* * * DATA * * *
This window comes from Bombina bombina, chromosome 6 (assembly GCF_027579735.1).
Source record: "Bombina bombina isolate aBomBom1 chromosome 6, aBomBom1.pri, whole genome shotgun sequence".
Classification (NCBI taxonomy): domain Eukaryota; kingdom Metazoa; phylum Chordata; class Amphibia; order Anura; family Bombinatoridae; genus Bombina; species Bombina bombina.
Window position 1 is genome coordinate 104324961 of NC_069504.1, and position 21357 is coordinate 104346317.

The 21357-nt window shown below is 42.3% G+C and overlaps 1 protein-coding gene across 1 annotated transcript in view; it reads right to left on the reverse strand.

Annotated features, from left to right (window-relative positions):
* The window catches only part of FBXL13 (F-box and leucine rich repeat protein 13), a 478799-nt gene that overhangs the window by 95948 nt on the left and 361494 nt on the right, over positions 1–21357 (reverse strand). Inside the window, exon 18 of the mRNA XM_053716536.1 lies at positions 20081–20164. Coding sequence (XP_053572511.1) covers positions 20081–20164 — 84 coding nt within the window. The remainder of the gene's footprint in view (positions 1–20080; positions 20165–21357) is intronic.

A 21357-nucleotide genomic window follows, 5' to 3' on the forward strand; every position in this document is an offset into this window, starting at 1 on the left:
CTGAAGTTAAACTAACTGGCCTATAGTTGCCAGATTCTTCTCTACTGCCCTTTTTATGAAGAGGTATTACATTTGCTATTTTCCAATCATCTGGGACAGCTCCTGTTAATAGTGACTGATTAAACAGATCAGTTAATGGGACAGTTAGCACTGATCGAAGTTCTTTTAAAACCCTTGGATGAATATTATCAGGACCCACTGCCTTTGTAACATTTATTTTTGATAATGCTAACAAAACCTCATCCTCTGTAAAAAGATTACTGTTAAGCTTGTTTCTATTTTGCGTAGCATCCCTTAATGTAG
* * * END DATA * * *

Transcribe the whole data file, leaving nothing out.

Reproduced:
This window comes from Bombina bombina, chromosome 6 (assembly GCF_027579735.1).
Source record: "Bombina bombina isolate aBomBom1 chromosome 6, aBomBom1.pri, whole genome shotgun sequence".
Classification (NCBI taxonomy): domain Eukaryota; kingdom Metazoa; phylum Chordata; class Amphibia; order Anura; family Bombinatoridae; genus Bombina; species Bombina bombina.
Window position 1 is genome coordinate 104324961 of NC_069504.1, and position 21357 is coordinate 104346317.

The 21357-nt window shown below is 42.3% G+C and overlaps 1 protein-coding gene across 1 annotated transcript in view; it reads right to left on the reverse strand.

Annotated features, from left to right (window-relative positions):
* The window catches only part of FBXL13 (F-box and leucine rich repeat protein 13), a 478799-nt gene that overhangs the window by 95948 nt on the left and 361494 nt on the right, over positions 1–21357 (reverse strand). Inside the window, exon 18 of the mRNA XM_053716536.1 lies at positions 20081–20164. Coding sequence (XP_053572511.1) covers positions 20081–20164 — 84 coding nt within the window. The remainder of the gene's footprint in view (positions 1–20080; positions 20165–21357) is intronic.

A 21357-nucleotide genomic window follows, 5' to 3' on the forward strand; every position in this document is an offset into this window, starting at 1 on the left:
CTGAAGTTAAACTAACTGGCCTATAGTTGCCAGATTCTTCTCTACTGCCCTTTTTATGAAGAGGTATTACATTTGCTATTTTCCAATCATCTGGGACAGCTCCTGTTAATAGTGACTGATTAAACAGATCAGTTAATGGGACAGTTAGCACTGATCGAAGTTCTTTTAAAACCCTTGGATGAATATTATCAGGACCCACTGCCTTTGTAACATTTATTTTTGATAATGCTAACAAAACCTCATCCTCTGTAAAAAGATTACTGTTAAGCTTGTTTCTATTTTGCGTAGCATCCCTTAATGTAG